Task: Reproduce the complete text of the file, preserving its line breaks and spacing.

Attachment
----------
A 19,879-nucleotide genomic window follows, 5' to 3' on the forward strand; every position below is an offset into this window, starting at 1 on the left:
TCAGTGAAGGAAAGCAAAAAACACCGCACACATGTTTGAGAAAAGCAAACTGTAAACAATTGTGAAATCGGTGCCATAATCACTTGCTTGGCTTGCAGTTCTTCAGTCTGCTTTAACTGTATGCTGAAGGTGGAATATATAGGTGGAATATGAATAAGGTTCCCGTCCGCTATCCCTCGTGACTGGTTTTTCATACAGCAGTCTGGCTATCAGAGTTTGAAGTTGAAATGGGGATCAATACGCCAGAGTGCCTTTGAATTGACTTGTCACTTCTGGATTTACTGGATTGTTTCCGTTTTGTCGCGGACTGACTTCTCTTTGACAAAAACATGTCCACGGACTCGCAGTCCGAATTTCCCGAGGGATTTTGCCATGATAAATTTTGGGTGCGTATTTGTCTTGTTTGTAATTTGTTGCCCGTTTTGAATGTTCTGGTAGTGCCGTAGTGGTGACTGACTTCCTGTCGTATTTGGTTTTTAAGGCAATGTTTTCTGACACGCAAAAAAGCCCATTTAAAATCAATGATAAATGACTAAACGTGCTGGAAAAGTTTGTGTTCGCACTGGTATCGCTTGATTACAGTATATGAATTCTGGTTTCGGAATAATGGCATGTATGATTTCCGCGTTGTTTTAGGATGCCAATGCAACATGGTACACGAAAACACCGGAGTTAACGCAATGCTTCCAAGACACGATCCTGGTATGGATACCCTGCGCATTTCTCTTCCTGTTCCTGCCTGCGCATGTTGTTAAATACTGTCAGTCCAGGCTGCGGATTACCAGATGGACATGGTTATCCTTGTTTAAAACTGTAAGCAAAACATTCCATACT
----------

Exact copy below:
A 19,879-nucleotide genomic window follows, 5' to 3' on the forward strand; every position below is an offset into this window, starting at 1 on the left:
TCAGTGAAGGAAAGCAAAAAACACCGCACACATGTTTGAGAAAAGCAAACTGTAAACAATTGTGAAATCGGTGCCATAATCACTTGCTTGGCTTGCAGTTCTTCAGTCTGCTTTAACTGTATGCTGAAGGTGGAATATATAGGTGGAATATGAATAAGGTTCCCGTCCGCTATCCCTCGTGACTGGTTTTTCATACAGCAGTCTGGCTATCAGAGTTTGAAGTTGAAATGGGGATCAATACGCCAGAGTGCCTTTGAATTGACTTGTCACTTCTGGATTTACTGGATTGTTTCCGTTTTGTCGCGGACTGACTTCTCTTTGACAAAAACATGTCCACGGACTCGCAGTCCGAATTTCCCGAGGGATTTTGCCATGATAAATTTTGGGTGCGTATTTGTCTTGTTTGTAATTTGTTGCCCGTTTTGAATGTTCTGGTAGTGCCGTAGTGGTGACTGACTTCCTGTCGTATTTGGTTTTTAAGGCAATGTTTTCTGACACGCAAAAAAGCCCATTTAAAATCAATGATAAATGACTAAACGTGCTGGAAAAGTTTGTGTTCGCACTGGTATCGCTTGATTACAGTATATGAATTCTGGTTTCGGAATAATGGCATGTATGATTTCCGCGTTGTTTTAGGATGCCAATGCAACATGGTACACGAAAACACCGGAGTTAACGCAATGCTTCCAAGACACGATCCTGGTATGGATACCCTGCGCATTTCTCTTCCTGTTCCTGCCTGCGCATGTTGTTAAATACTGTCAGTCCAGGCTGCGGATTACCAGATGGACATGGTTATCCTTGTTTAAAACTGTAAGCAAAACATTCCATACT